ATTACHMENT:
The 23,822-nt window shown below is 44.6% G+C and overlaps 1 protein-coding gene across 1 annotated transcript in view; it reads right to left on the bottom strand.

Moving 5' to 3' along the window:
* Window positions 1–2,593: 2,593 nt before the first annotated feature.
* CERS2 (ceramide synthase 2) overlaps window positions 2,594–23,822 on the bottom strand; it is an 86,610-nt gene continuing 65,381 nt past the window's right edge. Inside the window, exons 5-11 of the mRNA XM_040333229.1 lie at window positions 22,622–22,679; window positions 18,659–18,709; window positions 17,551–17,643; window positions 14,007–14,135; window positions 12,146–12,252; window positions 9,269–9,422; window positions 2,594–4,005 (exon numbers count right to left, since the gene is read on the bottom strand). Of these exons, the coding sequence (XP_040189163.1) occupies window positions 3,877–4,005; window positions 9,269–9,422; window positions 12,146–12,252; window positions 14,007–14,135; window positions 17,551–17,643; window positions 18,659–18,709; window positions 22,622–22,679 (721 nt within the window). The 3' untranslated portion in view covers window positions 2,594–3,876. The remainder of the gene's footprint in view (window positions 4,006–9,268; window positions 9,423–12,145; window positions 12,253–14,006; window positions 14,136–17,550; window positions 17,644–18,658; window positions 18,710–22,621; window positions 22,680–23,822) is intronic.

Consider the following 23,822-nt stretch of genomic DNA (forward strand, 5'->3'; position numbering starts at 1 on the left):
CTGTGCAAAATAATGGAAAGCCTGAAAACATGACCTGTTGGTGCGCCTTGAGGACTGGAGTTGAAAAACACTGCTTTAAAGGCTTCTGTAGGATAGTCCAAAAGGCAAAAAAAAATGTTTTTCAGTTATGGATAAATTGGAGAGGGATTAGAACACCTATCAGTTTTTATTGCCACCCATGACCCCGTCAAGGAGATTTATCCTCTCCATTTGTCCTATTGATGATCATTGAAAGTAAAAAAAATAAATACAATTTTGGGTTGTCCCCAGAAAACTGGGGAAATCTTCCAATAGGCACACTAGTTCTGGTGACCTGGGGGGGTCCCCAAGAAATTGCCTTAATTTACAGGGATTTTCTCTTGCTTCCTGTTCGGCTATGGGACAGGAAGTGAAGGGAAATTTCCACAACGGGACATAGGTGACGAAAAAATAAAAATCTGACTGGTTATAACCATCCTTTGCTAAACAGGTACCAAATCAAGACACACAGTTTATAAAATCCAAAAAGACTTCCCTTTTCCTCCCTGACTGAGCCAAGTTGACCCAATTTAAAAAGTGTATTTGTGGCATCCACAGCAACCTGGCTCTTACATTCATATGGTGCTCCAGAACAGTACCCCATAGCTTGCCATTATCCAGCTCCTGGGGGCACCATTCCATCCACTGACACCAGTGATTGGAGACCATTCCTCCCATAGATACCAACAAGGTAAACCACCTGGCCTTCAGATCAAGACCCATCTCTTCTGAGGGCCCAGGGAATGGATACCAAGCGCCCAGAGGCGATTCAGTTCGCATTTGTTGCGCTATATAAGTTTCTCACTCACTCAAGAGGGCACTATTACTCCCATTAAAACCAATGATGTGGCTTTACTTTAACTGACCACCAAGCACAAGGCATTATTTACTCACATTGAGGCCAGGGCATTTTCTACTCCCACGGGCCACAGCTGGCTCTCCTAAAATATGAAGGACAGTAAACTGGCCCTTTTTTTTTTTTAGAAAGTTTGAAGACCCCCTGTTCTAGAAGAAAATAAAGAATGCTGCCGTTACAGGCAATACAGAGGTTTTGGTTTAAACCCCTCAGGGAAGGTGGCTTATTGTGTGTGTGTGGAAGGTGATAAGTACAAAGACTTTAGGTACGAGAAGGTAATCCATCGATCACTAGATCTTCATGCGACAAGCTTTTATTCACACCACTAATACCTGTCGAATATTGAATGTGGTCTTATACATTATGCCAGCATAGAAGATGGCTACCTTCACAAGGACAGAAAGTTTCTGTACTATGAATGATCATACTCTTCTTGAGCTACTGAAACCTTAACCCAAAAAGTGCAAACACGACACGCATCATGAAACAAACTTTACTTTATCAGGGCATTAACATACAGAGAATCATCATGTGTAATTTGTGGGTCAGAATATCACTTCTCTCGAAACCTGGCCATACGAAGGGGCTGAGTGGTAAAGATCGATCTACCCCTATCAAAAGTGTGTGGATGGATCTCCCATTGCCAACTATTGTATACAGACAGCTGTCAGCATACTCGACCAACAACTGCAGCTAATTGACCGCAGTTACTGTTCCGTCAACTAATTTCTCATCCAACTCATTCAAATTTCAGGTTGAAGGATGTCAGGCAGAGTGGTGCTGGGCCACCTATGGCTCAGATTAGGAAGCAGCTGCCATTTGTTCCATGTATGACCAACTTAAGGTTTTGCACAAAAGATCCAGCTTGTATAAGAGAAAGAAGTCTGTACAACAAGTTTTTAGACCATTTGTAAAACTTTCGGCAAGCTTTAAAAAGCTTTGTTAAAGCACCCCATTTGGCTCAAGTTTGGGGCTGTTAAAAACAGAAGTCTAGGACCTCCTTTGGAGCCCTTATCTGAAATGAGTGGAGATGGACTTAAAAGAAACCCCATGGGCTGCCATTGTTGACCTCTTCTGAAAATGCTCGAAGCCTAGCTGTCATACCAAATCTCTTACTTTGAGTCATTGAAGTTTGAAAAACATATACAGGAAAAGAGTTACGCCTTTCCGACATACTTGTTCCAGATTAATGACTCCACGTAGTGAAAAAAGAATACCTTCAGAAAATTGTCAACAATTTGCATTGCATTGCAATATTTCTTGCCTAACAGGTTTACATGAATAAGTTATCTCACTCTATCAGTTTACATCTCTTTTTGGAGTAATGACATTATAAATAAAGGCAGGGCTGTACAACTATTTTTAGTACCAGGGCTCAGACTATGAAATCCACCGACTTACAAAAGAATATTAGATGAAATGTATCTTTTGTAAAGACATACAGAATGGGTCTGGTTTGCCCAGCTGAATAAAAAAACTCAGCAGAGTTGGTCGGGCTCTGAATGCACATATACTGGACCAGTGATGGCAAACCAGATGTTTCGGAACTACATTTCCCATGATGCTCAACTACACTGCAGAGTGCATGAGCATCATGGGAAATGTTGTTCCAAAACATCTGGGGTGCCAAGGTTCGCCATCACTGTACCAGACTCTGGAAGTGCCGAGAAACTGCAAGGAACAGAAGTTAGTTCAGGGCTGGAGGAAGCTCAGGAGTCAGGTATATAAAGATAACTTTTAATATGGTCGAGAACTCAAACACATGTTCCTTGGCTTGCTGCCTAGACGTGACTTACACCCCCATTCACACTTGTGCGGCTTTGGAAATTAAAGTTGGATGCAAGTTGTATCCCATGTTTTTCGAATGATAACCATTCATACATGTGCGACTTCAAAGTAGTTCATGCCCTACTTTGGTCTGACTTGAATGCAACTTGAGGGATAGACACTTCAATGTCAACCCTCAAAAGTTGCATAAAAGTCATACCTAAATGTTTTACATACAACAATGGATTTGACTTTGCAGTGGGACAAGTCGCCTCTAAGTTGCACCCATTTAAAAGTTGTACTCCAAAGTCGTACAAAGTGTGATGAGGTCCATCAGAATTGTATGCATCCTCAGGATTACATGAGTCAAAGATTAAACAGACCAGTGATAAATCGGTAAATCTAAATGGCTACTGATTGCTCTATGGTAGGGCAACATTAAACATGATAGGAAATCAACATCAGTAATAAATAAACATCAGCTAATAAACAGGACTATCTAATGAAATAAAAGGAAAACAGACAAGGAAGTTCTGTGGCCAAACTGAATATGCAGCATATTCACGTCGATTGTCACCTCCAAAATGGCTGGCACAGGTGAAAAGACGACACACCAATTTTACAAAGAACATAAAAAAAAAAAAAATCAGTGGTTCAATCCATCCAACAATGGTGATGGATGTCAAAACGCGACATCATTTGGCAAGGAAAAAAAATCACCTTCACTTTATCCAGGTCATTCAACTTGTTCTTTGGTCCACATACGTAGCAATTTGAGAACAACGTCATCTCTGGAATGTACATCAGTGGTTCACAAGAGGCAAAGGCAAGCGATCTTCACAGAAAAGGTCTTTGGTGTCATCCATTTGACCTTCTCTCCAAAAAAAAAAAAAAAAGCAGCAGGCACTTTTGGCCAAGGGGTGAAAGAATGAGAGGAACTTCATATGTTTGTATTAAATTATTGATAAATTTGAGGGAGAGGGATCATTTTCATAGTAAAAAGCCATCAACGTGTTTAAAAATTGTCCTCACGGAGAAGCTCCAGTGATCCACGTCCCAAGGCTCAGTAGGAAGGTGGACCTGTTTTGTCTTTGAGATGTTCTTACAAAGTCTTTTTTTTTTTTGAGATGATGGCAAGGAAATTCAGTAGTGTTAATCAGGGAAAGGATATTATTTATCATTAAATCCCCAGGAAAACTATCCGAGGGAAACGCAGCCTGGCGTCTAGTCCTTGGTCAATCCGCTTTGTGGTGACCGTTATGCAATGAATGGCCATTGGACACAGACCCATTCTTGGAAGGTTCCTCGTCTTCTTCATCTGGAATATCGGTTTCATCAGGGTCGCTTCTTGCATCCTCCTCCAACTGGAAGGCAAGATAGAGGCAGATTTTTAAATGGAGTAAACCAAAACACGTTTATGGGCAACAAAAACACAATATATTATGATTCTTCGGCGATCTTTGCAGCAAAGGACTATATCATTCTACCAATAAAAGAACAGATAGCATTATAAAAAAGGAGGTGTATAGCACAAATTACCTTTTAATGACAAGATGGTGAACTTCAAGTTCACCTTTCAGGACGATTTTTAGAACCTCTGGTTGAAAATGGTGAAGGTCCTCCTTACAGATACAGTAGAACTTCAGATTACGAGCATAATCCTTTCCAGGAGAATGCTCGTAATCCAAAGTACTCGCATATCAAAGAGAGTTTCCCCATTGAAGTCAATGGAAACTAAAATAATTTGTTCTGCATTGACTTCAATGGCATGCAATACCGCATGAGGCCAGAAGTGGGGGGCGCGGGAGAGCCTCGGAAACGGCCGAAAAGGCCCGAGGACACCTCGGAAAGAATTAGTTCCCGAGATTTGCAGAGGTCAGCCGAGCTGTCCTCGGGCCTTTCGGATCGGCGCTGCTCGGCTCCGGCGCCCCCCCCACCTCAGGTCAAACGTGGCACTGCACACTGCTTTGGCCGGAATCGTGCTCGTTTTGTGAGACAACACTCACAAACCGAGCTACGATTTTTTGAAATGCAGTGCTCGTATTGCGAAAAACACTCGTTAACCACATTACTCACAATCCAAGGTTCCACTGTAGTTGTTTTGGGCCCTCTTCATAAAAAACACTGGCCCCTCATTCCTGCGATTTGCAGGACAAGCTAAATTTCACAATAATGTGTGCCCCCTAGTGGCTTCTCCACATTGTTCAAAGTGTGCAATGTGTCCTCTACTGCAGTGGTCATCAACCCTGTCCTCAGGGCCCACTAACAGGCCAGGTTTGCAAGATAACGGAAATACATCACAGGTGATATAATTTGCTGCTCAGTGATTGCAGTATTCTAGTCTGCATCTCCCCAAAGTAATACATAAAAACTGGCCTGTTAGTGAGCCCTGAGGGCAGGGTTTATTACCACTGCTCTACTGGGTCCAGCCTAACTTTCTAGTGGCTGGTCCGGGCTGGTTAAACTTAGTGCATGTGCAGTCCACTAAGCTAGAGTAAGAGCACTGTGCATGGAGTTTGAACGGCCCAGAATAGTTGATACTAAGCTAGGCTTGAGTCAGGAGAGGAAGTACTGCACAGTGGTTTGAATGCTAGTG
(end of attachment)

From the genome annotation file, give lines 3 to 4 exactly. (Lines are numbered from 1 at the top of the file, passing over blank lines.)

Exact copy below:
* Window positions 1–2,593: 2,593 nt before the first annotated feature.
* CERS2 (ceramide synthase 2) overlaps window positions 2,594–23,822 on the bottom strand; it is an 86,610-nt gene continuing 65,381 nt past the window's right edge. Inside the window, exons 5-11 of the mRNA XM_040333229.1 lie at window positions 22,622–22,679; window positions 18,659–18,709; window positions 17,551–17,643; window positions 14,007–14,135; window positions 12,146–12,252; window positions 9,269–9,422; window positions 2,594–4,005 (exon numbers count right to left, since the gene is read on the bottom strand). Of these exons, the coding sequence (XP_040189163.1) occupies window positions 3,877–4,005; window positions 9,269–9,422; window positions 12,146–12,252; window positions 14,007–14,135; window positions 17,551–17,643; window positions 18,659–18,709; window positions 22,622–22,679 (721 nt within the window). The 3' untranslated portion in view covers window positions 2,594–3,876. The remainder of the gene's footprint in view (window positions 4,006–9,268; window positions 9,423–12,145; window positions 12,253–14,006; window positions 14,136–17,550; window positions 17,644–18,658; window positions 18,710–22,621; window positions 22,680–23,822) is intronic.